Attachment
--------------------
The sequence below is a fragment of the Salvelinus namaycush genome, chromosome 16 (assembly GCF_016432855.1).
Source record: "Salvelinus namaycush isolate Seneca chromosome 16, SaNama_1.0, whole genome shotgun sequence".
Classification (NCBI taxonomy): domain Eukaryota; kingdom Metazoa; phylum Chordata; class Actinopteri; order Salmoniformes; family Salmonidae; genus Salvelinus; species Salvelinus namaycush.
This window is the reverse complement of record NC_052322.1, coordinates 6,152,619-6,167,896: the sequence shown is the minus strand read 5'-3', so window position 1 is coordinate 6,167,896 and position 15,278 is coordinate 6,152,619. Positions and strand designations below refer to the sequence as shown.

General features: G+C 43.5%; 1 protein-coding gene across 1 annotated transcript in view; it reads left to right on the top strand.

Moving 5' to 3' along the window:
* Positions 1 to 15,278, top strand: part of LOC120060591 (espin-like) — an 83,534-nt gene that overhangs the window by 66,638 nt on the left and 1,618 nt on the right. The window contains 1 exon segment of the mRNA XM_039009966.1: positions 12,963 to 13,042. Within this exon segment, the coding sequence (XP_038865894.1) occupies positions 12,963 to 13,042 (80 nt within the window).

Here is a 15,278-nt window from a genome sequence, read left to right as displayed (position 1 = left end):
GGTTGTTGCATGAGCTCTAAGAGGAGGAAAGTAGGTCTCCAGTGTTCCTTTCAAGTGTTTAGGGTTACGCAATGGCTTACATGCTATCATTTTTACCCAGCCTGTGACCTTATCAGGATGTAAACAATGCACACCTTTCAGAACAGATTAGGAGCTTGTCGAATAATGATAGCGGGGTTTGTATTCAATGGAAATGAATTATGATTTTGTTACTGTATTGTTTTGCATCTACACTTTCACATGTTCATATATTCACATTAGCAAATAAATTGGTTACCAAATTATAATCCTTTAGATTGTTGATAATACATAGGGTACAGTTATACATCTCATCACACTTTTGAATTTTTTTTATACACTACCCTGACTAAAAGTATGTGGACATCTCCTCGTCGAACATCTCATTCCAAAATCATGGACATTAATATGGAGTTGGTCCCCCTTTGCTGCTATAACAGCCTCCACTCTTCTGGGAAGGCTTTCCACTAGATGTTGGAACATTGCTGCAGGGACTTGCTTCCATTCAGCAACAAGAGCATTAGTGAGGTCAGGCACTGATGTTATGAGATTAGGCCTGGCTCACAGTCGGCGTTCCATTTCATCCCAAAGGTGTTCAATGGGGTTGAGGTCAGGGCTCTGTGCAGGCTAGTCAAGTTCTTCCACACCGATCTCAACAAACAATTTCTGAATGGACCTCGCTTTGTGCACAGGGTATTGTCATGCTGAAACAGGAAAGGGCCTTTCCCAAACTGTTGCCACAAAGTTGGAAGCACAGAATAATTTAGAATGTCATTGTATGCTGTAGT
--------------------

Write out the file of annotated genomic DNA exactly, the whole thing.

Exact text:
The sequence below is a fragment of the Salvelinus namaycush genome, chromosome 16 (assembly GCF_016432855.1).
Source record: "Salvelinus namaycush isolate Seneca chromosome 16, SaNama_1.0, whole genome shotgun sequence".
Classification (NCBI taxonomy): domain Eukaryota; kingdom Metazoa; phylum Chordata; class Actinopteri; order Salmoniformes; family Salmonidae; genus Salvelinus; species Salvelinus namaycush.
This window is the reverse complement of record NC_052322.1, coordinates 6,152,619-6,167,896: the sequence shown is the minus strand read 5'-3', so window position 1 is coordinate 6,167,896 and position 15,278 is coordinate 6,152,619. Positions and strand designations below refer to the sequence as shown.

General features: G+C 43.5%; 1 protein-coding gene across 1 annotated transcript in view; it reads left to right on the top strand.

Moving 5' to 3' along the window:
* Positions 1 to 15,278, top strand: part of LOC120060591 (espin-like) — an 83,534-nt gene that overhangs the window by 66,638 nt on the left and 1,618 nt on the right. The window contains 1 exon segment of the mRNA XM_039009966.1: positions 12,963 to 13,042. Within this exon segment, the coding sequence (XP_038865894.1) occupies positions 12,963 to 13,042 (80 nt within the window).

Here is a 15,278-nt window from a genome sequence, read left to right as displayed (position 1 = left end):
GGTTGTTGCATGAGCTCTAAGAGGAGGAAAGTAGGTCTCCAGTGTTCCTTTCAAGTGTTTAGGGTTACGCAATGGCTTACATGCTATCATTTTTACCCAGCCTGTGACCTTATCAGGATGTAAACAATGCACACCTTTCAGAACAGATTAGGAGCTTGTCGAATAATGATAGCGGGGTTTGTATTCAATGGAAATGAATTATGATTTTGTTACTGTATTGTTTTGCATCTACACTTTCACATGTTCATATATTCACATTAGCAAATAAATTGGTTACCAAATTATAATCCTTTAGATTGTTGATAATACATAGGGTACAGTTATACATCTCATCACACTTTTGAATTTTTTTTATACACTACCCTGACTAAAAGTATGTGGACATCTCCTCGTCGAACATCTCATTCCAAAATCATGGACATTAATATGGAGTTGGTCCCCCTTTGCTGCTATAACAGCCTCCACTCTTCTGGGAAGGCTTTCCACTAGATGTTGGAACATTGCTGCAGGGACTTGCTTCCATTCAGCAACAAGAGCATTAGTGAGGTCAGGCACTGATGTTATGAGATTAGGCCTGGCTCACAGTCGGCGTTCCATTTCATCCCAAAGGTGTTCAATGGGGTTGAGGTCAGGGCTCTGTGCAGGCTAGTCAAGTTCTTCCACACCGATCTCAACAAACAATTTCTGAATGGACCTCGCTTTGTGCACAGGGTATTGTCATGCTGAAACAGGAAAGGGCCTTTCCCAAACTGTTGCCACAAAGTTGGAAGCACAGAATAATTTAGAATGTCATTGTATGCTGTAGT